“Service to others, service above self, service selflessly. And that, I think, truly exemplifies this man.”
This is a touching story. The University of Louisville gave veteran Larry McKillip, 74, his associates degree 40 years after he had to drop off to care for his sick mother. I dare you to read this and not cry.
McKillip used the GI Bill to attend the university after Vietnam. He studied educational recreation and hoped to work in a VA medical center. But he dropped out when his mom, who took care of his father with muscular dystrophy, received a cancer diagnosis.
McKillip still worked in a VA center in an area similar to his major, but he still wanted that degree. All four of his kids went to college. He would read their textbooks when they came home.
The Chillicothe Gazette has more:
McKillip retired from the VA in 2006 and stopped auditing classes before that. But he still continues to read about topics that fascinate him. McKillip’s son-in-law Jason Beavers believes that McKillip partook in these courses to keep his mind engaged.
But McKillip’s love for learning was halted three years ago when he was diagnosed with stage four esophageal cancer. During that time, he was completely focused on taking his medication and staying healthy. And by 2019, McKillip recalls giving up any hope of receiving his degree or pursuing any other education.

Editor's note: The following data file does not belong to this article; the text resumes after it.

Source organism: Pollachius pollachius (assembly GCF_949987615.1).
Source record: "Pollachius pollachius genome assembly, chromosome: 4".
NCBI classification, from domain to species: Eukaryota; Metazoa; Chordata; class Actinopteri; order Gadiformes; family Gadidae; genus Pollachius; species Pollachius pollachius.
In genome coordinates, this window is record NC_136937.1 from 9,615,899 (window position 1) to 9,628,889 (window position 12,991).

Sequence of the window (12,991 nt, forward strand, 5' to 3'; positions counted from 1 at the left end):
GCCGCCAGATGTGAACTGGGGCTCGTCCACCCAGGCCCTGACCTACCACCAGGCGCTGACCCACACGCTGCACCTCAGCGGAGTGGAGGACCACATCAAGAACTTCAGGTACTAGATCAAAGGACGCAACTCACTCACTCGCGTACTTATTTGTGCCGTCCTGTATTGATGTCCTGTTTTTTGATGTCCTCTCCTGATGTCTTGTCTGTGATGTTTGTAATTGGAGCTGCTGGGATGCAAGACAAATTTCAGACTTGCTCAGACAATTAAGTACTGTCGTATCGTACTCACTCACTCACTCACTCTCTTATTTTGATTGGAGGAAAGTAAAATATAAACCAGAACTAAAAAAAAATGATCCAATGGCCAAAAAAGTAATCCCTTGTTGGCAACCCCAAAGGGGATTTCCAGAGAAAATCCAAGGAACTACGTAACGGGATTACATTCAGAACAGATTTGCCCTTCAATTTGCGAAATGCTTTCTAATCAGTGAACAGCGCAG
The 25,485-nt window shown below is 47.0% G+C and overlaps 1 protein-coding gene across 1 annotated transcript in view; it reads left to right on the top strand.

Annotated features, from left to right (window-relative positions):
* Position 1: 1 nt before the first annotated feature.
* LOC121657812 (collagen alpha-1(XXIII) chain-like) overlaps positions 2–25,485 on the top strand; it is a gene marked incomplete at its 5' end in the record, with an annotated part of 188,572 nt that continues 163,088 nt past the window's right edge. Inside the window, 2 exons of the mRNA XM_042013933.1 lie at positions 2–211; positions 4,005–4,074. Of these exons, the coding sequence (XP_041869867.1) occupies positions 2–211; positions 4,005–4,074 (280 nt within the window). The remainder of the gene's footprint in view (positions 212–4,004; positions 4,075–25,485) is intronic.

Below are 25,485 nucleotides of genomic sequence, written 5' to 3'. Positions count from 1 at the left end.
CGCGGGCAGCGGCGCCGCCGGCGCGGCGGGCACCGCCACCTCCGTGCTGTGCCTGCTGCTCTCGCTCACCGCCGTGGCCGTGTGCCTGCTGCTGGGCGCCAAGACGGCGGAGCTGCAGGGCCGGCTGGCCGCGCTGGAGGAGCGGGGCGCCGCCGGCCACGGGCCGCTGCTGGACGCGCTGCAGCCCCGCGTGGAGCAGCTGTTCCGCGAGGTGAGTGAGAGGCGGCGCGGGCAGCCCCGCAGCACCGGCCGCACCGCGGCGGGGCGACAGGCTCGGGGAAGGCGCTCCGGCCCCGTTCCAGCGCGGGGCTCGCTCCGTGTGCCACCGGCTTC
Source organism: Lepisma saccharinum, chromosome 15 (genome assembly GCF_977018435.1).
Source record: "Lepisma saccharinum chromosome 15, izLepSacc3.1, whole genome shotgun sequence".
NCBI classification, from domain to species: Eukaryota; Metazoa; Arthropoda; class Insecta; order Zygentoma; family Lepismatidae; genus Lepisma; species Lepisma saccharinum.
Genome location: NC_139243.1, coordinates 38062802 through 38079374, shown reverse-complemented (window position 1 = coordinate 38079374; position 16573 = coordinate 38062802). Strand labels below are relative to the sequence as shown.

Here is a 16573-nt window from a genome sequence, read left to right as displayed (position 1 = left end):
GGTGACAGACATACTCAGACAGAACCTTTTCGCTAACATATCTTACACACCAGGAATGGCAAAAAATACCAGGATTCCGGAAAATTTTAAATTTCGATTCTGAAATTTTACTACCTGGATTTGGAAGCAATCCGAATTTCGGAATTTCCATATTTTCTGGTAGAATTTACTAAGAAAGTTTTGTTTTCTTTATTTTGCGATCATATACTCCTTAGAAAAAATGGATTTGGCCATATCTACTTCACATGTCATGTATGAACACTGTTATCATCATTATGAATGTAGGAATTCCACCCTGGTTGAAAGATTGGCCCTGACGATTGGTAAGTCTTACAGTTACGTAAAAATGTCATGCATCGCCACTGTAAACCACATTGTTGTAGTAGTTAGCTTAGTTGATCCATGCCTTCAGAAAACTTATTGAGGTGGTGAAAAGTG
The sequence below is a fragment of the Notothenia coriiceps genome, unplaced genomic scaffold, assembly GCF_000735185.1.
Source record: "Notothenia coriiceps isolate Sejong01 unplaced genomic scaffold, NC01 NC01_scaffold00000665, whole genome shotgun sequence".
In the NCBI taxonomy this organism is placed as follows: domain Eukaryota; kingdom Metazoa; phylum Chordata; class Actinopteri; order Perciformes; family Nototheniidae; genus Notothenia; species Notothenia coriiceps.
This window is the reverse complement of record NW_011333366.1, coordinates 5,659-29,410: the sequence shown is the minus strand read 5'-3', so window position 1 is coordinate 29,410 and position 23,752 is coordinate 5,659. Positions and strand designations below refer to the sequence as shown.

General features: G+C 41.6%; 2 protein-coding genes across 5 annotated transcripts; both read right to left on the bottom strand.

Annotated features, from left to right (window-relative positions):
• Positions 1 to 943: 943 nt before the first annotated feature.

When Beavers learned of McKillip’s diagnosis, he wanted to do something to honor the man who had given so much to others. Beavers reached out to the University of Louisville to see if they would be able to grant McKillip an honorary bachelor’s degree for the time he spent at the college.
Staff at the university informed Beavers that they did not issue honorary degrees. Beavers gave up hope. But he soon learned that McKillip had earned enough credits to receive an associate degree in his own right.
“It wasn’t something that was awarded as an honorary thing, but as something he had done on his own initiative and gumption,” Beavers said. “We knew that would help make that missing piece from his past feel filled in.”
After the announcement, Beavers and his wife, his mother-in-law, Linda McKillip, and staff at the university worked to surprise McKillip. The family told McKillip that they were taking a vacation to Louisville with a pit stop at the university. Once there, the University of Louisville Alumni Office, President Neeli Bendapudi and provost Beth Boehm held a special ceremony to declare McKillip an adopted alumnus and present him his degree.
“Some lives are exemplified by service,” Bendapudi said at the ceremony. “Service to others, service above self, service selflessly. And that, I think, truly exemplifies this man.”
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